Explosion of Slavery

The unforeseen circumstances were in the advancements of Technology and Transportation. Most slaves were utilized for domestic and agriculture purposes. And the agriculture purpose was in food and tobacco crops. Tobacco prices fluctuated considerable, while crops had good and bad years for many reasons including weather, pestilence, and soil erosion. Cotton was not a major crop, as cotton was difficult to harvest and gin. Harvesting was back-breaking and slow work while ginning involved removing the seed from the sticky fibers that would be manufactured into cotton, all of which was done by slaves. This ginning process involved taking a picked cotton ball and through manual dexterity popping the seed from the center of the cotton ball. This process only yielded a few cotton balls per minute or maybe a bag of cotton a day. The seed would be placed in a bucket while the fiber was placed in a burlap bag. These bags would then be transported to a river or seaport where they were then be transported to a cotton mill. This transportation was time-consuming and labor intensive. For these reasons, cotton was an expensive product to bring to market and, indeed, silk from China cost less than cotton. Most people wore woolen garments (which were itchy) while the well-off people trimmed their cuffs with cotton to minimize the itch, or the richer people had silk garments that had no itching.

Navigable rivers and seaports were often distant from the plantation, and the crop had to be transported by horse and wagon over many miles of roads to these rivers and seaports. Roads were few, travel subject to weather conditions, and even at their best difficult to travel upon. It could take days or weeks to transport crops to these navigable rivers and seaports, all of which was done by slave labor. The profit obtained from these efforts were marginal, and often due to the fluctuation of market prices for crops the plantation owner suffered a loss. In all of these efforts, the slaves need to be fed, clothed, and housed, which cost the plantation owner much monies. This is why intellectual slave owners felt that slavery was going to die off.

So, what changed this situation to make cotton very profitable? Three things happened; the invention of the Cotton Gin, the improvement of roads, and the dredging of rivers to make them navigable.

The invention of the Cotton Gin mechanized the ginning of cotton. Placing the cotton balls in a hopper, turning the crank, and having the machine separate the seeds from the cotton fibers meant that large volumes of cotton ginning could be done in minutes. The only problem was picking large volumes of cotton for the Cotton Gin, and for this large numbers of slaves were required. As the Cotton Gins became bigger and better you needed more slaves to pick the cotton. Slavery was now very much needed for cotton production. This was coupled with the improvement of roads and navigable rivers. To quickly get the cotton to market road creation and improvements were undertaken. More and better roads were created which decreased the time it took to transport the cotton crop to navigable rivers and seaports. Rivers were being dredged to make them navigable, and more and better seaports were being constructed. Add to this the construction of canals and the invention of steam railroads that began in the early 1800s the transportation costs and times were significantly reduced.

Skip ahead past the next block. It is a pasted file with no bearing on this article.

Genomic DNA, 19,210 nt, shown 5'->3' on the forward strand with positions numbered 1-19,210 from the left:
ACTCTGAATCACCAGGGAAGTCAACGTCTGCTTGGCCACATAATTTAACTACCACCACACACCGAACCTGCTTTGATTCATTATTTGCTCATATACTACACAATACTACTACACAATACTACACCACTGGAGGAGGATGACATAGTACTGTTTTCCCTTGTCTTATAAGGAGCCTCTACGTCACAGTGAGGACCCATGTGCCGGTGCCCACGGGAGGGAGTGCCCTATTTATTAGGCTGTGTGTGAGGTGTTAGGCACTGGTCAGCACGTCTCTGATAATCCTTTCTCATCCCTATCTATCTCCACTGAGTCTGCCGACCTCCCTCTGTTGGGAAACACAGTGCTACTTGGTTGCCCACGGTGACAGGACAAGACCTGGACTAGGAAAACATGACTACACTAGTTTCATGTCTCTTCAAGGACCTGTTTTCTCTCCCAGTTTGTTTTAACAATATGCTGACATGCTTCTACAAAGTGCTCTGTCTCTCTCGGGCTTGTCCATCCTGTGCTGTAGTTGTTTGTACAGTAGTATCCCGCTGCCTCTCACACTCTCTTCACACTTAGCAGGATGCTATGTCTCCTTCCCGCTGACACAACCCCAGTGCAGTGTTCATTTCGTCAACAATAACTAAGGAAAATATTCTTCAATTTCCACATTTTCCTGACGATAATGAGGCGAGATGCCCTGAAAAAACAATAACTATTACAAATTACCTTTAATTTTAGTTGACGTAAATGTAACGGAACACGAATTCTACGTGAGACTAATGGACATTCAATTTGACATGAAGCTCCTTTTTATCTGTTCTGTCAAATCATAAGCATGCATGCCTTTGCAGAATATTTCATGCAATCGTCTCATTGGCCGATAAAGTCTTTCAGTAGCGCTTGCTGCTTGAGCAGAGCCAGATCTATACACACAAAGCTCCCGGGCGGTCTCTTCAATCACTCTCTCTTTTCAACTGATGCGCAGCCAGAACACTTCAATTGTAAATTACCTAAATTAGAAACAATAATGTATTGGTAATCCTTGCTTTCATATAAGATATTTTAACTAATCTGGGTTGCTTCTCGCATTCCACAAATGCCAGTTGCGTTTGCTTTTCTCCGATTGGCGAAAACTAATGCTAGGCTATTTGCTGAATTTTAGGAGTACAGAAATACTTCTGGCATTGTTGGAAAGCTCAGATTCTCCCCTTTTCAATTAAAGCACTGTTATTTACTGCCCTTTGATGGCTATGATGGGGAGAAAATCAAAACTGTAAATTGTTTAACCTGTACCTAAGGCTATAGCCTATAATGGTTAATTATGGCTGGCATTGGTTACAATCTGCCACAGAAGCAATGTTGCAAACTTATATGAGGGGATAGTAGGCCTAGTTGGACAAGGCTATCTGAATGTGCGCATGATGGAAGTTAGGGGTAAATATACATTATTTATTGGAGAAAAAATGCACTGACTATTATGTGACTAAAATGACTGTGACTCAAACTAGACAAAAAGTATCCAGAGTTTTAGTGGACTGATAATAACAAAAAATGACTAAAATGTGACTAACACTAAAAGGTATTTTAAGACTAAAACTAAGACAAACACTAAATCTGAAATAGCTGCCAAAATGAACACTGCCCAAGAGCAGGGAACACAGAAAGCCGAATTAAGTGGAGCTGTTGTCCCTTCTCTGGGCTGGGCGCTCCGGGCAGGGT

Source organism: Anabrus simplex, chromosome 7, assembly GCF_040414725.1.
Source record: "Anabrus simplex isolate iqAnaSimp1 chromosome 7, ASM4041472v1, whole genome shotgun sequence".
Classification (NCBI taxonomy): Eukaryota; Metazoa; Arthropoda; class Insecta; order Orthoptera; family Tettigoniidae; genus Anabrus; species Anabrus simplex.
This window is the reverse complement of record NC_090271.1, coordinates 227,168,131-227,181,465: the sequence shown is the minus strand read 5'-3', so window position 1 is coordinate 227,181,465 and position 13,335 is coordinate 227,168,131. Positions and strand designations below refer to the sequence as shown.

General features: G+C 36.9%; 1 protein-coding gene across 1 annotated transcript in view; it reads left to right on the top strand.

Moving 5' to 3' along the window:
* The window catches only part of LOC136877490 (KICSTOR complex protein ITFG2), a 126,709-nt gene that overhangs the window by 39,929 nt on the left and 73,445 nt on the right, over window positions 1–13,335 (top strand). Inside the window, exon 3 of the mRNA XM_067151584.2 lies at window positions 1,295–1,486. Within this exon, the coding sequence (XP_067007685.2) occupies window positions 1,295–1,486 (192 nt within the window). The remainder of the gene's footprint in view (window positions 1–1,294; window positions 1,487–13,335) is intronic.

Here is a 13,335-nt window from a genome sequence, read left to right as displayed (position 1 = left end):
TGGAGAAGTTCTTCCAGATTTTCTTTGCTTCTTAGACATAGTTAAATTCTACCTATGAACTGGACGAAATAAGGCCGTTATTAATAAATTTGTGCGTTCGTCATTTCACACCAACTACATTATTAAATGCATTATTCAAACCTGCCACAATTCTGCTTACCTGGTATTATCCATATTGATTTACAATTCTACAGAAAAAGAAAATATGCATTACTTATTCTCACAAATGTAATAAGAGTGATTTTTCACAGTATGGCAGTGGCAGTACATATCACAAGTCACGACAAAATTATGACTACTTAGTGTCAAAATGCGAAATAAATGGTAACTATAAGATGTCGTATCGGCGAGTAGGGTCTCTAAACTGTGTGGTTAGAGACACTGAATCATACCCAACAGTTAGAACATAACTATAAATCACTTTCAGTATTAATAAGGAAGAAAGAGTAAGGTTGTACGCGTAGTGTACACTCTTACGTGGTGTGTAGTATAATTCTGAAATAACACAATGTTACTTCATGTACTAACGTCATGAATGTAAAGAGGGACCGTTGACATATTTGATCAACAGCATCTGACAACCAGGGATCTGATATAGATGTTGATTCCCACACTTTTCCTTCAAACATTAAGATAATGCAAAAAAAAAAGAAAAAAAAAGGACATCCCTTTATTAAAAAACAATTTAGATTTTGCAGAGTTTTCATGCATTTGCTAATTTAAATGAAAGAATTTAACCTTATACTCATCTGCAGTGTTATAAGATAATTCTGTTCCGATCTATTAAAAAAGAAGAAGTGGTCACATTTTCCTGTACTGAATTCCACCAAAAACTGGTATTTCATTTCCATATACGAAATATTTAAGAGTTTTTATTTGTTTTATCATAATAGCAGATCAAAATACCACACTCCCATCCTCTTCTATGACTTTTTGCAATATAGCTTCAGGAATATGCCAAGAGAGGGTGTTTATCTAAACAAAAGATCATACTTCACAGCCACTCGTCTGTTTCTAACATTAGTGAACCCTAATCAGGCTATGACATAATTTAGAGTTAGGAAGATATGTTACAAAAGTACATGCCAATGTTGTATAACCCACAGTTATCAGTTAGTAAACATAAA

Cotton became King as it was now very profitable. But with those profits came with the need for more and more slaves to harvest then gin the cotton. The tensions between the Pro-Slavery and Anti-Slavery States rose dramatically. This, and other issues between the north and south, mainly industrial versus agriculture interests, ultimately led us to the Civil War and the abolishment of slavery.

Given the above, you can see why the statement “Blacks are 3/5 of a Human in the Constitution” does not accurately portray the historical context of what occurred.